Tuesday, February 24, 2009

What does it feel like to be happy? Answers here maybe.

Recently, I pondered the question “What does it feel like to be happy?” I really didn’t get answers from my readers. Possibly because I only have a couple! lol. Okay, so I am going to research it myself.

When trying to recall what happiness I may have had in my life, it’s hard for me to pinpoint a specific time; hence, my confusion. There are memories of my childhood when I would sleep in the sunlight shining through the screen door or pillowing my head on the stomach of a beloved pet while napping in the yard. I remember the first time my baby daughter really laughed and laughed in the way babies tend to do, hot humid nights spent making love to my husband in a far away country, a surprise tenth wedding anniversary ceremony arranged for him at the last minute, staring into the eyes of my baby boy, driving alone in my car with the windows down on a beautiful day.

The common factors of those snapshot memories include smiles, a sense of peace, satisfaction, and a longing to be back to those places in time. Contrasting those with other memories: feeling like I didn’t belong in my own family, a boyfriend who was ashamed of me, the first time my husband (lover) broke my heart, my father being injured in my home, death, funerals, illness, poverty, heartbreak, emotional abuse, separation, rejection, divorce, stress, loneliness which I KNOW are unhappiness---then maybe I HAVE had happiness.

There is an interesting article from Time.com about how happiness is now being studied by the psychological community who has long focused on fixing emotional/psychological problems but is just now focusing on what it takes to help people achieve happiness. Apparently, some of the things we expect to make us happy--money, power, influence, weather, education don't. Religion, family and friends are more conducive to happiness. The article references a 2002 study conducted at the University of Illinois by Diener and Seligman in which Diener suggests that "it is important to work on social skills, close interpersonal ties and social support in order to be happy."

However, what is "happy" for one person may not be for another. Some theorize that everyone has a preset happy range that they pop back to after difficult times---kind of like body weight. Equilibrium is another way of looking at it, I guess. According to Diener, there are two life events that people have difficulty bouncing back to that preset happy spot from: "loss of a spouse and loss of a job. It takes five to eight years for a widow to regain her previous sense of well-being. Similarly, the effects of a job loss linger long after the individual has returned to the work force." Don't despair however. There are positive things that we can do to facilitate our own happiness!

There are three categories in which we can work on improving our happiness quotient: maximize our pleasure in life, become actively involved in the things we are doing and look for ways to add meaning to your life.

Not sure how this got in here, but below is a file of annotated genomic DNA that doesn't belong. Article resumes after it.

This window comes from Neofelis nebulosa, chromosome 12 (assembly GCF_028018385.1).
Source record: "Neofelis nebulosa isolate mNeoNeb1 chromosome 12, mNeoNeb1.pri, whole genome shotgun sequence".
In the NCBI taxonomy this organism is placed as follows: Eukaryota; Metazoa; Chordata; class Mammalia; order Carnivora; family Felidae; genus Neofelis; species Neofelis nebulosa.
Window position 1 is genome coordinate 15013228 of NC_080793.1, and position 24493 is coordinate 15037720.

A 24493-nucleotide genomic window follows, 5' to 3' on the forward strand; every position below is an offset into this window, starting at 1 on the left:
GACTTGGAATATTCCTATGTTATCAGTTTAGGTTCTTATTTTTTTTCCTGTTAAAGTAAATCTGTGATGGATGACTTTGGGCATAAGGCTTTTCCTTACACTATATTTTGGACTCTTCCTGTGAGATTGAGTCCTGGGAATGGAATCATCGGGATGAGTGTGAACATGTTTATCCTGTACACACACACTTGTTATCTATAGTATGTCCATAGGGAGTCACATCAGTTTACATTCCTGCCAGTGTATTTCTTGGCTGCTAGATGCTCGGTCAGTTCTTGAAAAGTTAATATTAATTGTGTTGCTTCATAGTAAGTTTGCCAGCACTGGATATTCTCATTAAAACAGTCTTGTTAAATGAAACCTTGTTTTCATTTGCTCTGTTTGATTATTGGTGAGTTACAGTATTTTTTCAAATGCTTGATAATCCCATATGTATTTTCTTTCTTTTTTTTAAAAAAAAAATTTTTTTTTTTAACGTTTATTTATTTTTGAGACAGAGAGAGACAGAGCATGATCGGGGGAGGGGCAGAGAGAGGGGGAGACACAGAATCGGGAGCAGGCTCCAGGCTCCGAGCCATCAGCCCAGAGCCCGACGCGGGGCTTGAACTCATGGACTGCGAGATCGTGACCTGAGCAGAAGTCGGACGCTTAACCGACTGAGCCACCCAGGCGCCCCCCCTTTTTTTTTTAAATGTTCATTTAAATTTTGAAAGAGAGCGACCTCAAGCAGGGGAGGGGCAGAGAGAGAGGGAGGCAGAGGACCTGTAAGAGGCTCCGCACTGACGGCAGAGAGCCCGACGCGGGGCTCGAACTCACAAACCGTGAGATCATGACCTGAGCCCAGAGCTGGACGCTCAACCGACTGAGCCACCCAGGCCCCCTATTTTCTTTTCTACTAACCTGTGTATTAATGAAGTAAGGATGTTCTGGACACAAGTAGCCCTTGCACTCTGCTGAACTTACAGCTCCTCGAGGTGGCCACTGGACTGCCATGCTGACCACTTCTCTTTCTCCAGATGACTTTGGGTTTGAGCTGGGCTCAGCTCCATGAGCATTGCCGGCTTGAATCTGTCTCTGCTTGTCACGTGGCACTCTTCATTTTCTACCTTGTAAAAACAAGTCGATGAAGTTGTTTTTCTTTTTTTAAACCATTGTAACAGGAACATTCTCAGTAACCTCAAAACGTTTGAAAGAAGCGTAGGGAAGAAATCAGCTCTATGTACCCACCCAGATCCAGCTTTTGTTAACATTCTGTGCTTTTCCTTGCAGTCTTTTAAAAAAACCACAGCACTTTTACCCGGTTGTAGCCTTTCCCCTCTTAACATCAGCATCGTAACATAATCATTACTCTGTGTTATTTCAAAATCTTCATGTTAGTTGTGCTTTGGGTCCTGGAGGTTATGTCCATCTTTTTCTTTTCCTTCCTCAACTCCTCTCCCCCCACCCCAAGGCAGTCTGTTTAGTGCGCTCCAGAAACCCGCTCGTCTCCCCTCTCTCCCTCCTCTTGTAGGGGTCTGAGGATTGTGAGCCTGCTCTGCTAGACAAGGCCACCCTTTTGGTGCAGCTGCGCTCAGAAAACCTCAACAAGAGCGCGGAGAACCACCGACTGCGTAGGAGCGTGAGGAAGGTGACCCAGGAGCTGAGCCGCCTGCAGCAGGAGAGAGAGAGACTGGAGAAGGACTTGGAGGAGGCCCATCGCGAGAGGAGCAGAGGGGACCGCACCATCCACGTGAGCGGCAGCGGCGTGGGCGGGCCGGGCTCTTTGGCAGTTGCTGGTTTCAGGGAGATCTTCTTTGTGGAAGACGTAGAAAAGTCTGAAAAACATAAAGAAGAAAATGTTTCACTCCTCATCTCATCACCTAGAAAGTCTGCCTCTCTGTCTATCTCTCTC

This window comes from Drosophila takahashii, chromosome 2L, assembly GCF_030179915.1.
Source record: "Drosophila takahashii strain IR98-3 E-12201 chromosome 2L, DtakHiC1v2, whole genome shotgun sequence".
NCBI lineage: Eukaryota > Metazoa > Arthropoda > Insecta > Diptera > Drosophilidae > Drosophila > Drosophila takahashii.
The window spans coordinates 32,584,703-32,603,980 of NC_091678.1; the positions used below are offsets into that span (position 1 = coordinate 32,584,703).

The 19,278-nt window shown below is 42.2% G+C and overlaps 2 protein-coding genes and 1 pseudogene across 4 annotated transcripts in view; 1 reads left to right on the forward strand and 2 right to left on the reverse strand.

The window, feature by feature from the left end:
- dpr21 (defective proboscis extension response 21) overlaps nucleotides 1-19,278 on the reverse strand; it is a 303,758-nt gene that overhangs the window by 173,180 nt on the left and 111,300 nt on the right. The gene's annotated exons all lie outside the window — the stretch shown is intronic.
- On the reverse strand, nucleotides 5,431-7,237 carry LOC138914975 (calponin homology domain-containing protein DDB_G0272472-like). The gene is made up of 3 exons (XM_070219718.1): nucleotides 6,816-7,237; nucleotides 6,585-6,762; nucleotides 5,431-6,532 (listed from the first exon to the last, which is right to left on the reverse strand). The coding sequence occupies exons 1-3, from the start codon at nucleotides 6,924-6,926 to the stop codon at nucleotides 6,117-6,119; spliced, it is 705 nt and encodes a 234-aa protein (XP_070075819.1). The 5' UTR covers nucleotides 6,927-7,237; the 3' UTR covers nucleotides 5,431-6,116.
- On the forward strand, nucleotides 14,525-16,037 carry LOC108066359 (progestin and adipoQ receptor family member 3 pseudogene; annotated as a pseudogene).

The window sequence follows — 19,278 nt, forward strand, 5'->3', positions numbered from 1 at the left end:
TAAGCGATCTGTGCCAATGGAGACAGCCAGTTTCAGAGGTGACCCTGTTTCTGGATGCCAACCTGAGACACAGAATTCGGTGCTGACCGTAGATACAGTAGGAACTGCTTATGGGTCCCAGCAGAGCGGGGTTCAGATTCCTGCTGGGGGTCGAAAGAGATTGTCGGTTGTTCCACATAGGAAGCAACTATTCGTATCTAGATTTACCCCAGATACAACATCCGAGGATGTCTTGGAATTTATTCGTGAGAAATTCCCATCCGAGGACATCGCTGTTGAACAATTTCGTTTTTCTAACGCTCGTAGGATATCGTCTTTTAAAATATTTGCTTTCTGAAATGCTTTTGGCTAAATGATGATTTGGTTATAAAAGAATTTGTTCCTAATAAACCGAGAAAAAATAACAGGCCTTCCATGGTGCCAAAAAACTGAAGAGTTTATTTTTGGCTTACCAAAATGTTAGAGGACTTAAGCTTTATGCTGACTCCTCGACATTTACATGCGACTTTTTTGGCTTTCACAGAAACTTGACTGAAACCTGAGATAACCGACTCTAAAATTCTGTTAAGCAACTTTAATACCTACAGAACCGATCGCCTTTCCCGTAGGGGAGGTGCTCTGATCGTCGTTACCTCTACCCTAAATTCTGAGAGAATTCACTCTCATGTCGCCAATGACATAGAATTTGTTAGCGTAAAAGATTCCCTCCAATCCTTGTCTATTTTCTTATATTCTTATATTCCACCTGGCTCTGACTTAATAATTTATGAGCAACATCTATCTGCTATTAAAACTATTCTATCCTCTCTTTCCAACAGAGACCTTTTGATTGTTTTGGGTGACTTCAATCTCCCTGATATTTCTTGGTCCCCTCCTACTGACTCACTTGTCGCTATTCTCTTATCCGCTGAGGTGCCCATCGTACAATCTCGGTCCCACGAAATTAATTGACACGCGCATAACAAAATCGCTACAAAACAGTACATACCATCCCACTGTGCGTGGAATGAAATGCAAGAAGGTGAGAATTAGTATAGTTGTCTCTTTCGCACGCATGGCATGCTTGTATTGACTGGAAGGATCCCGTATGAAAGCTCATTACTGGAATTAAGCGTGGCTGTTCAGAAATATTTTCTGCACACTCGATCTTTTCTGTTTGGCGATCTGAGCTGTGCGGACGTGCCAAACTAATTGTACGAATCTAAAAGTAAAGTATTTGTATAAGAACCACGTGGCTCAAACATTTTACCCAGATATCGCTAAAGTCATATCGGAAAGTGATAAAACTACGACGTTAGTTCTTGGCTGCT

Here are some suggestions that have been studied and proven effective:

- keep a gratitude journal. At least once a week, make a determined effort to write down your blessings. In the studies, those who did became happier vs. those who did not.

-do good deeds. Doing things for others-- help a child with homework, walk someone's dog, listen to a friend etc. Those who did at least 5 a week showed an increase in happiness.

- find your personal strengths and opportunities to use them. Are you good with children? Volunteer in the children's ward at the hospital. Are you a talented writer? find opportunities to freelance or write for fun. Go back to college, run a marathon, do something that will utilize/strengthen the gifts you already have.

These were all listed in the aforementioned article. I would also like to add a few of my own:

- get involved. Church, special interest groups, volunteer organizations, community events-- just getting out and interacting with peers can have a very positive impact.

- let the sun shine. Open up your curtains and let some natural light in. I notice that when I do that I feel better and more positive.

- always make your bed. If you are not much of a housekeeper a few key things will brighten up your house. Minimum-- make your bed and do the dishes. Just those things at the least will help you feel better about your life. Weird but true. Try it if you don't believe me!

A few words of caution (my own thoughts here)--- if you have felt gloomy, anti-social, sad, hopeless, and not wanting to live for awhile please see your docter and get some anti-depressants. They have really been helpful to me in my struggles lately.

When you do not know who to listen to, who to believe, cannot trust your own judgement, make decisions, etc See a psychotherapist. It is unbelievable how having an educated third party can help you get things into perspective. I did and will continue as necessary.

You won't need those things forever, but using them now will help get your life on track.

I am going to follow my own advice too and will let you know how it goes. Keep me posted on your progress! :)

1 comment:

  1. I think to be content with our lives is what is important. I was content for several years and then had two devastating events in a year. In an effort to save myself I am filling my life with new interests. I'm not content. I'm not happy. I am a survivor. Your posts provide a lot of food for thought.